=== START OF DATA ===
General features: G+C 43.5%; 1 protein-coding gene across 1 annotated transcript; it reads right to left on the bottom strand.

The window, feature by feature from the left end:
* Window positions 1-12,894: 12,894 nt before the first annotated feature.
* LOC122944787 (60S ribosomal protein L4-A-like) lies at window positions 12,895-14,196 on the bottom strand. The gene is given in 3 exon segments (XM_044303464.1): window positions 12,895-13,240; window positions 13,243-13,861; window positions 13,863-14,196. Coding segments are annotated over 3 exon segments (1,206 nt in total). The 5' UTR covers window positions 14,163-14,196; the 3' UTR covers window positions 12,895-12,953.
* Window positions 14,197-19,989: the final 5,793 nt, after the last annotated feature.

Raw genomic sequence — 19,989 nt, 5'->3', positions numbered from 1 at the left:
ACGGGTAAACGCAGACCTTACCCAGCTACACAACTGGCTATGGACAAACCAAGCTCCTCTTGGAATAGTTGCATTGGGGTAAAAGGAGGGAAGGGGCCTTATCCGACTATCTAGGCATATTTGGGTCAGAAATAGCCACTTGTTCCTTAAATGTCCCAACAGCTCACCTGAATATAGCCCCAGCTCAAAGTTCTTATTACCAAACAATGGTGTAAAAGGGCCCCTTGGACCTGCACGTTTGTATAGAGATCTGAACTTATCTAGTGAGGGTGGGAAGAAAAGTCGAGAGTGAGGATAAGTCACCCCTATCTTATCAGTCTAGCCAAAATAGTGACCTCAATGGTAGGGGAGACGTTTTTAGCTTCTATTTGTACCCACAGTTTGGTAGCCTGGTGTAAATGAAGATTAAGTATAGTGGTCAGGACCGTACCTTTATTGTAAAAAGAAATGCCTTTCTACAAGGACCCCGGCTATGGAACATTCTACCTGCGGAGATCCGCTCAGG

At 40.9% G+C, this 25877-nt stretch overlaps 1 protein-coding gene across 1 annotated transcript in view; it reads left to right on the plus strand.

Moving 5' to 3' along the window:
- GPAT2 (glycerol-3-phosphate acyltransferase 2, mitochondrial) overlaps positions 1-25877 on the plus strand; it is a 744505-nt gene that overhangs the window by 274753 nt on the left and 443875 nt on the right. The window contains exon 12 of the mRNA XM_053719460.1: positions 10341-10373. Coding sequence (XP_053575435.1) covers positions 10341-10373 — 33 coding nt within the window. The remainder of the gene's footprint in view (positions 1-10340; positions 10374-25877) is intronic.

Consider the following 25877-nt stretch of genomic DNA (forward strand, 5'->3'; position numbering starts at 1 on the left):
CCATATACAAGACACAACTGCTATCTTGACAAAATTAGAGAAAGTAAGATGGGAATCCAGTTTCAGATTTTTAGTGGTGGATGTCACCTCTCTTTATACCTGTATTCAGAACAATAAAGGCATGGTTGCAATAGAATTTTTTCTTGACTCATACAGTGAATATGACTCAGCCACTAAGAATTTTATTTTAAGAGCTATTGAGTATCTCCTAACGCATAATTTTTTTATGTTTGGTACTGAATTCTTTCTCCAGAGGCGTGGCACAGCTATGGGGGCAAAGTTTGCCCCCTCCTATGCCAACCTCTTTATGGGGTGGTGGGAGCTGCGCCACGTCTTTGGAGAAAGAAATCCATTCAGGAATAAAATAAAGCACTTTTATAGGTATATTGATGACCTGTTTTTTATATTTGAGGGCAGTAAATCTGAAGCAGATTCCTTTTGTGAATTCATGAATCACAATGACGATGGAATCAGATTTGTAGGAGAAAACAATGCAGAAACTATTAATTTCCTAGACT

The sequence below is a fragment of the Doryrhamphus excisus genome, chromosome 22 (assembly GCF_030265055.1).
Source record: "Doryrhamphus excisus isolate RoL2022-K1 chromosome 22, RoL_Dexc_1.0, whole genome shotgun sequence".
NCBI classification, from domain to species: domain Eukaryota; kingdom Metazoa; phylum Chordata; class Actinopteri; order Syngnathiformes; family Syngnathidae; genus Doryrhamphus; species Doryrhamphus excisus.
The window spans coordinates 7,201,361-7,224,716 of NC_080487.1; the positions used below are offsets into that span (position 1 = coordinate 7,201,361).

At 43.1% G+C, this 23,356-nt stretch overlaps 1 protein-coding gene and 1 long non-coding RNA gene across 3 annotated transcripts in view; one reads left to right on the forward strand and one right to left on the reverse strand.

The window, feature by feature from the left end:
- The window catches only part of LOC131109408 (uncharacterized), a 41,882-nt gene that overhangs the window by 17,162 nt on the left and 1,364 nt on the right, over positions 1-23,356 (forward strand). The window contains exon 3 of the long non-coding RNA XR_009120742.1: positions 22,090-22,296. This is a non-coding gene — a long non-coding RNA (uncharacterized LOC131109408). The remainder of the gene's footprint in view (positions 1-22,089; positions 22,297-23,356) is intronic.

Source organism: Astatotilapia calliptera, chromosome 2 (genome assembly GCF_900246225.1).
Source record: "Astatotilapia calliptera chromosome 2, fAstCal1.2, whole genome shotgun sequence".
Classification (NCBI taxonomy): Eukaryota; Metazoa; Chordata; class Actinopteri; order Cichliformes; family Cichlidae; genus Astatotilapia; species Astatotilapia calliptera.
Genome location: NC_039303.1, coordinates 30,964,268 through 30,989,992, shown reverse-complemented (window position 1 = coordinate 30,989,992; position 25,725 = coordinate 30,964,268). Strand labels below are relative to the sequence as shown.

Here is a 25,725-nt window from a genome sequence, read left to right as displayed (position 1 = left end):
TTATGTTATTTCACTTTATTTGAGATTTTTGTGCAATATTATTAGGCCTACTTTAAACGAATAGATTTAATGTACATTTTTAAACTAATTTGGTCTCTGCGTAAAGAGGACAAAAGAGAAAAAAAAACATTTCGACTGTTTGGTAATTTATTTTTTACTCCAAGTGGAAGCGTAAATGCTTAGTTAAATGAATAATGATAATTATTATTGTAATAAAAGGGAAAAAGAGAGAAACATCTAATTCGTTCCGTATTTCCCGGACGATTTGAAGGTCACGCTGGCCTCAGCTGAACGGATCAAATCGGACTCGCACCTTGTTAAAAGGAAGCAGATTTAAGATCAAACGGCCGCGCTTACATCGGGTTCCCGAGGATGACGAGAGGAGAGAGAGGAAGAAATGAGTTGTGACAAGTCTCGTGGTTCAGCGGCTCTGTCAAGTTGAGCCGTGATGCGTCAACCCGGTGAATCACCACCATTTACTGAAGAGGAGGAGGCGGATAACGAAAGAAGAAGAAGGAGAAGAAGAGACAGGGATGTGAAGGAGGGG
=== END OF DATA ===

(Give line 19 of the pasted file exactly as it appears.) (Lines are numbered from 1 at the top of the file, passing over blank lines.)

- The window catches only part of LOC131109408 (uncharacterized), a 41,882-nt gene that overhangs the window by 17,162 nt on the left and 1,364 nt on the right, over positions 1-23,356 (forward strand). The window contains exon 3 of the long non-coding RNA XR_009120742.1: positions 22,090-22,296. This is a non-coding gene — a long non-coding RNA (uncharacterized LOC131109408). The remainder of the gene's footprint in view (positions 1-22,089; positions 22,297-23,356) is intronic.